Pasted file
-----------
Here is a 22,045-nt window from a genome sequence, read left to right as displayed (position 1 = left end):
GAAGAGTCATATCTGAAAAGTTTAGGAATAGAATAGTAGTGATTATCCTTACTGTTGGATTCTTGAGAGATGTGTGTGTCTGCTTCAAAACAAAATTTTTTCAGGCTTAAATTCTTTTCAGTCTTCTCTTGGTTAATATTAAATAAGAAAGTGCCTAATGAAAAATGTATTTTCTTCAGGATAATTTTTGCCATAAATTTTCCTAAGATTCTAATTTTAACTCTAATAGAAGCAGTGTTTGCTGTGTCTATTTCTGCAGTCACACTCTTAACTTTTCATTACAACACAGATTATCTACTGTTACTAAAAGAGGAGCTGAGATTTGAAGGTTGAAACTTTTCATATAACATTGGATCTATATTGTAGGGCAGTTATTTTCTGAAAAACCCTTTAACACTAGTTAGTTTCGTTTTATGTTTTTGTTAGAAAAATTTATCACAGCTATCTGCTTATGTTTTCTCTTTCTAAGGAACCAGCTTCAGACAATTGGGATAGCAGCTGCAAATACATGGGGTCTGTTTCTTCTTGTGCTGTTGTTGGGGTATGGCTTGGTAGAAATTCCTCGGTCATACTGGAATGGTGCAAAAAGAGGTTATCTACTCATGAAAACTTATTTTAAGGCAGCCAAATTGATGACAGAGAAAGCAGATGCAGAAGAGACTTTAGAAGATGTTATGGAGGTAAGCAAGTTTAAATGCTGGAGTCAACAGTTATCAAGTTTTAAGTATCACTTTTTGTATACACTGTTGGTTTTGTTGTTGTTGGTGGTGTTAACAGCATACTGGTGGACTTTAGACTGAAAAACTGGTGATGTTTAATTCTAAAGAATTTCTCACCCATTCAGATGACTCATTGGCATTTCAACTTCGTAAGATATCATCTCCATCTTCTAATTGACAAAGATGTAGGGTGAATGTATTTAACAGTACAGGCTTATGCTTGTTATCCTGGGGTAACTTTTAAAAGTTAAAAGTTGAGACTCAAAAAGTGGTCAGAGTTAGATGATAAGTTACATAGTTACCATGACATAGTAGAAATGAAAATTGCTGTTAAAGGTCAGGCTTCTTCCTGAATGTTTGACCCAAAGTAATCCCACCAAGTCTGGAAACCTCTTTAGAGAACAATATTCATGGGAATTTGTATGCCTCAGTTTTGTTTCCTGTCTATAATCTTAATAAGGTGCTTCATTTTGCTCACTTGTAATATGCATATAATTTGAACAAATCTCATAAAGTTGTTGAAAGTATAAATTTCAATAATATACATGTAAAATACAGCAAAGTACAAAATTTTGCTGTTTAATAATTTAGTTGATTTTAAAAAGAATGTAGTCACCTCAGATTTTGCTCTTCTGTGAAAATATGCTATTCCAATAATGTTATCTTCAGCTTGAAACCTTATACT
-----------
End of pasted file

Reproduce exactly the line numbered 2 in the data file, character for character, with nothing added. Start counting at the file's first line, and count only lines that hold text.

GAAGAGTCATATCTGAAAAGTTTAGGAATAGAATAGTAGTGATTATCCTTACTGTTGGATTCTTGAGAGATGTGTGTGTCTGCTTCAAAACAAAATTTTTTCAGGCTTAAATTCTTTTCAGTCTTCTCTTGGTTAATATTAAATAAGAAAGTGCCTAATGAAAAATGTATTTTCTTCAGGATAATTTTTGCCATAAATTTTCCTAAGATTCTAATTTTAACTCTAATAGAAGCAGTGTTTGCTGTGTCTATTTCTGCAGTCACACTCTTAACTTTTCATTACAACACAGATTATCTACTGTTACTAAAAGAGGAGCTGAGATTTGAAGGTTGAAACTTTTCATATAACATTGGATCTATATTGTAGGGCAGTTATTTTCTGAAAAACCCTTTAACACTAGTTAGTTTCGTTTTATGTTTTTGTTAGAAAAATTTATCACAGCTATCTGCTTATGTTTTCTCTTTCTAAGGAACCAGCTTCAGACAATTGGGATAGCAGCTGCAAATACATGGGGTCTGTTTCTTCTTGTGCTGTTGTTGGGGTATGGCTTGGTAGAAATTCCTCGGTCATACTGGAATGGTGCAAAAAGAGGTTATCTACTCATGAAAACTTATTTTAAGGCAGCCAAATTGATGACAGAGAAAGCAGATGCAGAAGAGACTTTAGAAGATGTTATGGAGGTAAGCAAGTTTAAATGCTGGAGTCAACAGTTATCAAGTTTTAAGTATCACTTTTTGTATACACTGTTGGTTTTGTTGTTGTTGGTGGTGTTAACAGCATACTGGTGGACTTTAGACTGAAAAACTGGTGATGTTTAATTCTAAAGAATTTCTCACCCATTCAGATGACTCATTGGCATTTCAACTTCGTAAGATATCATCTCCATCTTCTAATTGACAAAGATGTAGGGTGAATGTATTTAACAGTACAGGCTTATGCTTGTTATCCTGGGGTAACTTTTAAAAGTTAAAAGTTGAGACTCAAAAAGTGGTCAGAGTTAGATGATAAGTTACATAGTTACCATGACATAGTAGAAATGAAAATTGCTGTTAAAGGTCAGGCTTCTTCCTGAATGTTTGACCCAAAGTAATCCCACCAAGTCTGGAAACCTCTTTAGAGAACAATATTCATGGGAATTTGTATGCCTCAGTTTTGTTTCCTGTCTATAATCTTAATAAGGTGCTTCATTTTGCTCACTTGTAATATGCATATAATTTGAACAAATCTCATAAAGTTGTTGAAAGTATAAATTTCAATAATATACATGTAAAATACAGCAAAGTACAAAATTTTGCTGTTTAATAATTTAGTTGATTTTAAAAAGAATGTAGTCACCTCAGATTTTGCTCTTCTGTGAAAATATGCTATTCCAATAATGTTATCTTCAGCTTGAAACCTTATACT